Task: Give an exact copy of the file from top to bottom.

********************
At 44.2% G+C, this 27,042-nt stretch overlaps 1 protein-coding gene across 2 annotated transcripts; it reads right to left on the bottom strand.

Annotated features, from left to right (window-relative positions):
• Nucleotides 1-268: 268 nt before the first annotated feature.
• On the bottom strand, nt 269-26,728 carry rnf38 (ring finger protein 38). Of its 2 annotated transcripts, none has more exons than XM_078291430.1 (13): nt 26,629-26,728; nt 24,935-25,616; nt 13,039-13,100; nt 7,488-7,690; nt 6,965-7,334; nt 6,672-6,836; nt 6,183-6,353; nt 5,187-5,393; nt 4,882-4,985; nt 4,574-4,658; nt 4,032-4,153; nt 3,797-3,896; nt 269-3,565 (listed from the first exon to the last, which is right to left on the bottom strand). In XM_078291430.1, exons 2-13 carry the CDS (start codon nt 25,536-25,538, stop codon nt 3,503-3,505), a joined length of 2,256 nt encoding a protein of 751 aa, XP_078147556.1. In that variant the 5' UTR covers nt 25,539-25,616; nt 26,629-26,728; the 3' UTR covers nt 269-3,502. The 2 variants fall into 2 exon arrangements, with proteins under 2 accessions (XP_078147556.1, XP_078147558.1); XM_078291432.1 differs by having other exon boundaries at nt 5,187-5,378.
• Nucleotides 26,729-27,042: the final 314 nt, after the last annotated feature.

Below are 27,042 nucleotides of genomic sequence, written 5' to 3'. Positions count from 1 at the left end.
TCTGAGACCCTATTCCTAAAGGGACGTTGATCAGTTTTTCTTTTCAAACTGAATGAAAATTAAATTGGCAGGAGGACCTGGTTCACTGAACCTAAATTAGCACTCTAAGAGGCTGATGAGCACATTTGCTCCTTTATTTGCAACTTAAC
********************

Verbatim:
At 44.2% G+C, this 27,042-nt stretch overlaps 1 protein-coding gene across 2 annotated transcripts; it reads right to left on the bottom strand.

Annotated features, from left to right (window-relative positions):
• Nucleotides 1-268: 268 nt before the first annotated feature.
• On the bottom strand, nt 269-26,728 carry rnf38 (ring finger protein 38). Of its 2 annotated transcripts, none has more exons than XM_078291430.1 (13): nt 26,629-26,728; nt 24,935-25,616; nt 13,039-13,100; nt 7,488-7,690; nt 6,965-7,334; nt 6,672-6,836; nt 6,183-6,353; nt 5,187-5,393; nt 4,882-4,985; nt 4,574-4,658; nt 4,032-4,153; nt 3,797-3,896; nt 269-3,565 (listed from the first exon to the last, which is right to left on the bottom strand). In XM_078291430.1, exons 2-13 carry the CDS (start codon nt 25,536-25,538, stop codon nt 3,503-3,505), a joined length of 2,256 nt encoding a protein of 751 aa, XP_078147556.1. In that variant the 5' UTR covers nt 25,539-25,616; nt 26,629-26,728; the 3' UTR covers nt 269-3,502. The 2 variants fall into 2 exon arrangements, with proteins under 2 accessions (XP_078147556.1, XP_078147558.1); XM_078291432.1 differs by having other exon boundaries at nt 5,187-5,378.
• Nucleotides 26,729-27,042: the final 314 nt, after the last annotated feature.

Below are 27,042 nucleotides of genomic sequence, written 5' to 3'. Positions count from 1 at the left end.
TCTGAGACCCTATTCCTAAAGGGACGTTGATCAGTTTTTCTTTTCAAACTGAATGAAAATTAAATTGGCAGGAGGACCTGGTTCACTGAACCTAAATTAGCACTCTAAGAGGCTGATGAGCACATTTGCTCCTTTATTTGCAACTTAAC